Published Apr 2, 2002
Thought this was interesting. It will be interesting to see what changes this may bring. Here is the article:
Debate still continues on prescribing drugs
By Nancy Salem
New Mexico is the first state to allow specially trained psychologists to prescribe psychotropic drugs like Prozac, Zoloft and others used to treat mental disorders.
Bills passed by the 2002 Legislature and signed by Gov. Gary Johnson give psychologists prescriptive authority in consultation with a primary care physician and under certain conditions. The legislation is similar to a bill that was passed by the House in 2001 but wasn't called up by the full Senate.
The psychologists' victory hasn't quelled the debate that simmered last year.
Psychiatrists, who are medical doctors, say psychologists, who aren't, don't have the training to prescribe medication for mental illness.
"Our concern is about quality of care for the people of New Mexico and ensuring and protecting their health, safety and welfare," said Neil Arnet, past president of the Psychiatric Medical Association of New Mexico.
"It remains to be seen exactly what program is going to come out of this. But, for sure, as it is structured now, this program has inadequate training, and that is unsafe for those with mental illness in New Mexico."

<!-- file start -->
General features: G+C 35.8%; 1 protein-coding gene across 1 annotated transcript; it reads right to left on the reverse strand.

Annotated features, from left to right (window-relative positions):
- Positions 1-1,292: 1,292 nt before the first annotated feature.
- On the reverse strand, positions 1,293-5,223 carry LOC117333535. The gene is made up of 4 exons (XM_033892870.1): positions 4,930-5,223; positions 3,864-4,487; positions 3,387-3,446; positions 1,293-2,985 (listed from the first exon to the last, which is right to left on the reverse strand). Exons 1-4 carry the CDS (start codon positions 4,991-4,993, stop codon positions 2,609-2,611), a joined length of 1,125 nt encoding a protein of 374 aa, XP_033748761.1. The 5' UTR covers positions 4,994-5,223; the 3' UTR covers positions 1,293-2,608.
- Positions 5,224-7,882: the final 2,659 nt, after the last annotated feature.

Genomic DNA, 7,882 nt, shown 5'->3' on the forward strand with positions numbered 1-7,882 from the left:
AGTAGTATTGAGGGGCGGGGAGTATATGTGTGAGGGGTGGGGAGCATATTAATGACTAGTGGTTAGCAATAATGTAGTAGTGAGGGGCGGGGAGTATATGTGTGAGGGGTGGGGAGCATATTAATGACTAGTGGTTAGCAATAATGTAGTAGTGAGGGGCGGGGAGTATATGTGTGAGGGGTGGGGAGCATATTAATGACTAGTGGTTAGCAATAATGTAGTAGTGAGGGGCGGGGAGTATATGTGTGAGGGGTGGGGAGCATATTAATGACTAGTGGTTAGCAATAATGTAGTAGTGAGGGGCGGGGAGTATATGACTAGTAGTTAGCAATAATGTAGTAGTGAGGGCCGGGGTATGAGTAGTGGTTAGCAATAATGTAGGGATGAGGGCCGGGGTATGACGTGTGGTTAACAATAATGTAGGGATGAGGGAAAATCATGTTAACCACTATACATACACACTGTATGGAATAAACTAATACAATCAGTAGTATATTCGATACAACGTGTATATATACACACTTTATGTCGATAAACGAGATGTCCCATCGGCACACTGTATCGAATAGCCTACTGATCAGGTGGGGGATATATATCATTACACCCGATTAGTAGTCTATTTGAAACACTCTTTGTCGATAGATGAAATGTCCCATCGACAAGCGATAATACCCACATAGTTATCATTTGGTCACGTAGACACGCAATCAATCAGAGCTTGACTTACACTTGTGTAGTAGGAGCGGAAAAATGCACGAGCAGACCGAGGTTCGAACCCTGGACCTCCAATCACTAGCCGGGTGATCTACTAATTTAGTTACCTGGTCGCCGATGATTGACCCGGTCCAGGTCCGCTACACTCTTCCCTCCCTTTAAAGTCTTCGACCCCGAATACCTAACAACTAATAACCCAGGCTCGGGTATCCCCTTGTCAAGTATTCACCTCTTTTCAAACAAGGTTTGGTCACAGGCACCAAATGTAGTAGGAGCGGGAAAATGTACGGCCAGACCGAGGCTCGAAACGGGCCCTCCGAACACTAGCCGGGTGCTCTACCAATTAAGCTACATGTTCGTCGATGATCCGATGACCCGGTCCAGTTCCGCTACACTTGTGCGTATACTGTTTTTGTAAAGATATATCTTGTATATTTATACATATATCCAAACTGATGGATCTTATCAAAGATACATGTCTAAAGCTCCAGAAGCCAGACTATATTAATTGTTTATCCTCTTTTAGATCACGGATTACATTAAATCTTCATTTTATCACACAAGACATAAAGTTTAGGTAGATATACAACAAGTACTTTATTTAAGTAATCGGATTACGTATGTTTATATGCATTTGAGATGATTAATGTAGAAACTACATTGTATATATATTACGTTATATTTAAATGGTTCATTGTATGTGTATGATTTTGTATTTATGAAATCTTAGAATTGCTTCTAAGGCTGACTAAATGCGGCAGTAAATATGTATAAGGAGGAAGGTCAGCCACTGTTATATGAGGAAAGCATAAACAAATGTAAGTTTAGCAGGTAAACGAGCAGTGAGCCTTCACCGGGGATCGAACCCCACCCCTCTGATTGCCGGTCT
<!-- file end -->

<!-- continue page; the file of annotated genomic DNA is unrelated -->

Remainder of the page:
Elaine LeVine, chairman of the New Mexico Psychological Association's Task Force on Prescriptive Authority, said psychologists who want to prescribe drugs will get plenty of training.
She said a program at New Mexico State University offers licensed, doctoral-level psychologists the same training as non-M.D.s who are allowed to prescribe drugs in New Mexico - nurse practitioners, psychiatric nurses, physician assistants, podiatrists, dentists, clinical pharmacists, optometrists and clinical nurse specialists.
The 2001 bill called for a 300-hour special curriculum in anatomy, physiology, psychopharmacology and other disciplines for prescribing psychologists. The 2002 version ups that to 450 hours, LeVine said.
"We absolutely want to be safe prescribers," she said. "We're in this to help people."
LeVine said mental health care is lacking in rural parts of the state because of a shortage of psychiatrists and that psychologists can help that situation.
"The crisis in mental health care for rural and poor New Mexicans is particularly severe," she said. "They have several obstacles to obtaining quality mental health care, including limited access, a shortage of mental health professionals and poverty. There are people who are not receiving medications that could help relieve their emotional suffering and enable them to live more normal lives."
She said her group's research shows there are 19 psychiatrists living outside Albuquerque and Santa Fe, and 176 psychologists living outside those cities. Arnet said he believes the number of psychiatrists living outside the cities is closer to 60. He said most psychologists, like psychiatrists, live in bigger cities. He said the University of New Mexico and state Department of Health are working to get more psychiatrists into rural areas.
"This increases access and quality of care," LeVine said of the legislation. "There will be more of us to provide mental health treatment. And it tightens up the relationship between psychologists and primary care physicians. It's an interdisciplinary approach to treatment."